What I Did:
Using the advice to post at the busiest times: 1-4 pm. But here's the thing, do you think it's 1-4 EST? Or 1-4 PST? Or is it some larger window of 10-7 PST so you cover all your bases? Insights says my audience is mostly online from 8am-6pm PST. There isn't a difference between days of the week. Not what current opinion says, but opinions change.
Vary types of posts - promotional, informational & social. My posts were skewed this month because I had a new release & a sale on another book. Very promo heavy, which is why I'm hesitant to say I made an impact on my Facebook presence this month. More than half were promo - though mostly soft sell like interviews/articles/reviews/quotes - and those posts did better than pictures, conversation, contests & informational.
Posting more often is suggested by many, but not too much. I've been told at least twice, no more than four, once is enough, and to follow every promotional post with three non-promo posts. I opted to try 2ish a day. Which meant posting 50+ times.
Facebook - and promo in general - really cut into my writing time this month. And while social media is important, it's crucial that I write books rather than just try to sell them. To make sure I stayed on track, I pre-scheduled a couple posts every day. This gave me a chance to vary my promo posts so the same images weren't popping up every single day. It made me feel less annoying and freed me up to work instead of watching the clock and waiting for it to be the 'right' time to post. I set up Twitter this way as well.
What I Learned:
Aside from the above, boosting posts puts you in Facebook purgatory for five days. I $5 boost to make sure it's targeted right and then might add more. There's no point in posting often following a boost. 14 people might see it as the scroll by.
Facebook ads are hard to make work for you. I experimented with four different ads, some using what I thought was my audience, and others trying to find it. I didn't have a successful ad this month, so that is something I'll need to revisit. Probably with a friend who's good at it sitting next to me.
Contest prizes don't matter as much as I thought. I hosted three giveaways this month - print books, gift card, and gloves. The gloves had the most entries. Now, I think it was clever because it went with the snow theme the blog I posted it on did and they mentioned it often on their social media. The gift card had an average response, and the print books were very low. No idea if it is a reflection on me, or print, or discoverability. I'm not a fan of contests in general. I don't know how to promote them, and nothing is sadder than a contest with no entries.
Friends make all the difference in who discovers your posts. My best performing post wasn't a boosted one, but something I asked friends to like or share.
I personally think social media is in a slump right now. My feeds are mostly political, with the occasional comic relief. It's the mood of the entire country, so I'm hoping when that lifts so will social media engagement.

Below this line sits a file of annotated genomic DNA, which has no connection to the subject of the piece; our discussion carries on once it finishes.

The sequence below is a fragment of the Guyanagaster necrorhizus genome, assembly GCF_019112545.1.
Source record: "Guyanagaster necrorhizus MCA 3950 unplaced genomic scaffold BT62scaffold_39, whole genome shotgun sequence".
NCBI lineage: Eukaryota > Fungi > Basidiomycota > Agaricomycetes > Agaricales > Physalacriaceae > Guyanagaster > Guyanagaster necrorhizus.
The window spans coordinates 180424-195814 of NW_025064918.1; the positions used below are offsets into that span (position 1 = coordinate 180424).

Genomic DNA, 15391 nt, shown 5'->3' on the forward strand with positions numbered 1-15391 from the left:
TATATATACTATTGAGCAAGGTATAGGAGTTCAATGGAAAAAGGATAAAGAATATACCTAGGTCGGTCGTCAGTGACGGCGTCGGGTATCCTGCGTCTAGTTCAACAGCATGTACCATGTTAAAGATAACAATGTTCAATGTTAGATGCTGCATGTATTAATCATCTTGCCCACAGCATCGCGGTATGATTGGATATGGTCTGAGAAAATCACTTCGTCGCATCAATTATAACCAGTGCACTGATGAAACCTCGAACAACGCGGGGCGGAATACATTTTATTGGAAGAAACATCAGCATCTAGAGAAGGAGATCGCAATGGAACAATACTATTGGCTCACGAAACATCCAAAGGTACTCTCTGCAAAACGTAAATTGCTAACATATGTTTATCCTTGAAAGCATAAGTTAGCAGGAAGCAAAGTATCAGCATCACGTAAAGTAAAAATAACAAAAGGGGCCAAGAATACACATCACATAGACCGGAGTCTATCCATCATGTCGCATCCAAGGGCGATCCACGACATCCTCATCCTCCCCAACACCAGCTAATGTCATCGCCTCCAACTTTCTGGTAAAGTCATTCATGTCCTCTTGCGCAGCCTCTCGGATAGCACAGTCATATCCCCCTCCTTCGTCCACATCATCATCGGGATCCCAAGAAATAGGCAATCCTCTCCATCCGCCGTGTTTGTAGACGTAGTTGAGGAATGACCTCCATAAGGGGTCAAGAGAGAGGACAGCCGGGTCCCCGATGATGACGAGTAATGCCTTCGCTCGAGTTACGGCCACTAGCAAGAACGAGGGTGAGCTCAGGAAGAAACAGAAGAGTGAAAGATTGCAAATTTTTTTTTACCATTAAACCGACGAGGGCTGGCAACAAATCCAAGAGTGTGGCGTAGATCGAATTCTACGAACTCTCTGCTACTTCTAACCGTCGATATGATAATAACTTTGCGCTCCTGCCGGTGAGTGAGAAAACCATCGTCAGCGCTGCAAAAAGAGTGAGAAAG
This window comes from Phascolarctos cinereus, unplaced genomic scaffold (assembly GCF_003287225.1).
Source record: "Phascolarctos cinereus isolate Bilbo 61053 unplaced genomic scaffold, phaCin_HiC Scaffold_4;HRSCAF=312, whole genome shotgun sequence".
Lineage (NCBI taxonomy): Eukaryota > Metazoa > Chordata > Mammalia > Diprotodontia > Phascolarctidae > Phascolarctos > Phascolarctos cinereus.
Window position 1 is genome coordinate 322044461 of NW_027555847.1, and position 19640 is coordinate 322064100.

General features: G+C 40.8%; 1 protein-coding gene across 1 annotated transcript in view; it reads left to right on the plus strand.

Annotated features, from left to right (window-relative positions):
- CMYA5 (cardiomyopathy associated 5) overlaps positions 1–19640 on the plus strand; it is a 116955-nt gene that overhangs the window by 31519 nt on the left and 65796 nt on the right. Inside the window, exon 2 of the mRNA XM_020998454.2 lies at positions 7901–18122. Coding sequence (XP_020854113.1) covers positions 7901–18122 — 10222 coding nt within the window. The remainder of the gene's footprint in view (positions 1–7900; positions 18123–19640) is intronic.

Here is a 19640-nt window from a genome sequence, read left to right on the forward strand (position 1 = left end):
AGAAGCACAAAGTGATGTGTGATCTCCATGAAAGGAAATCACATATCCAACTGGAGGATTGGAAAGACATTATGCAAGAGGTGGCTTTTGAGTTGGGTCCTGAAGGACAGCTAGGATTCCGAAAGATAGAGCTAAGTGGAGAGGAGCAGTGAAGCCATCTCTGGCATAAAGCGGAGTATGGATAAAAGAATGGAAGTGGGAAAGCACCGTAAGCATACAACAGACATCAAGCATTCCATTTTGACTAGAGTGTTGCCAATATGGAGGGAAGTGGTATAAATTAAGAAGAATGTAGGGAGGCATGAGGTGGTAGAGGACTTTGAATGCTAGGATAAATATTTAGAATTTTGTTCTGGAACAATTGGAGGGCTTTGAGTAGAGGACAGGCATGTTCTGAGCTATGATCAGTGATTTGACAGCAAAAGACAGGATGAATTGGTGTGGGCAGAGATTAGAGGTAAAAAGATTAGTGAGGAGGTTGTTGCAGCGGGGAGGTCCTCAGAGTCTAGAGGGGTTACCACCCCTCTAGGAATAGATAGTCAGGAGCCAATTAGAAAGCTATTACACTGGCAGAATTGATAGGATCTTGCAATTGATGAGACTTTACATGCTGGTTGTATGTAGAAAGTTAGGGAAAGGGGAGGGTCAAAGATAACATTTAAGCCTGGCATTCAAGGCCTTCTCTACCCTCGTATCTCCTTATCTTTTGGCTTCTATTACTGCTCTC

What I Want to Try:
I've heard good things about using Facebook ads to drive people to like your page or sign up for your newsletter. One of my friends has newsletters dialed in right now, so next month I'm going to have her come over and tell me what I'm doing wrong in the set-up.
Because I had so much going on with promotion, I was hesitant to change gears from the normal way I handle Facebook. I want to try some techniques I read about for timeline contests, getting likes on posts, and maybe even setting up a Facebook group for the peeps who help me out with reviews and such. But then I get all anxious because what if I make it and no one joins? It's like the seventh grade all over again and hoping to have someone to sit with at lunch.
My newsletter has done well for me, but when I hear about the depth of other authors mailing lists I get a little awe-struck. Almost everyone with a big newsletter has done some kind of mailing list promotion. I used one company where they have about 30 books and people enter to win from each author they want to try. Another company I'll use works similarly except the books are all in the same sub-genre (romantic comedy, hot contemporary) & there is a grand prize (iPad).
I'm going to be business as usual with my organic newsletter list because it does so well for me. The majority of the people on that list open the newsletter and click their way to something I pointed them towards. I'm going to work the new subscribers differently. I want to set up a drip campaign - where new members get a welcome message and some kind of freebie, then a follow up recap of who I am, what I write, and release plans for the year. That should help weed out fake email addresses, mistake sign-ups, and those who aren't interested. Eventually I'll merge the lists.
Last month I did a newsletter swap with the other two Indulgence authors releasing that week. Because our books are part of the same category line, Having them in the newsletter didn't feel like an ad or hard sell. We just used the picture and quote promo graphic. I want to do more of that, but I have months until my next release. Until then, I'm going to pay it forward a bit. Just one or two, so I don't get uncomfortable about seeming so... marketingesque. I'm thinking of running a contest to get sign-ups and follows, as well as trying to collect via Facebook.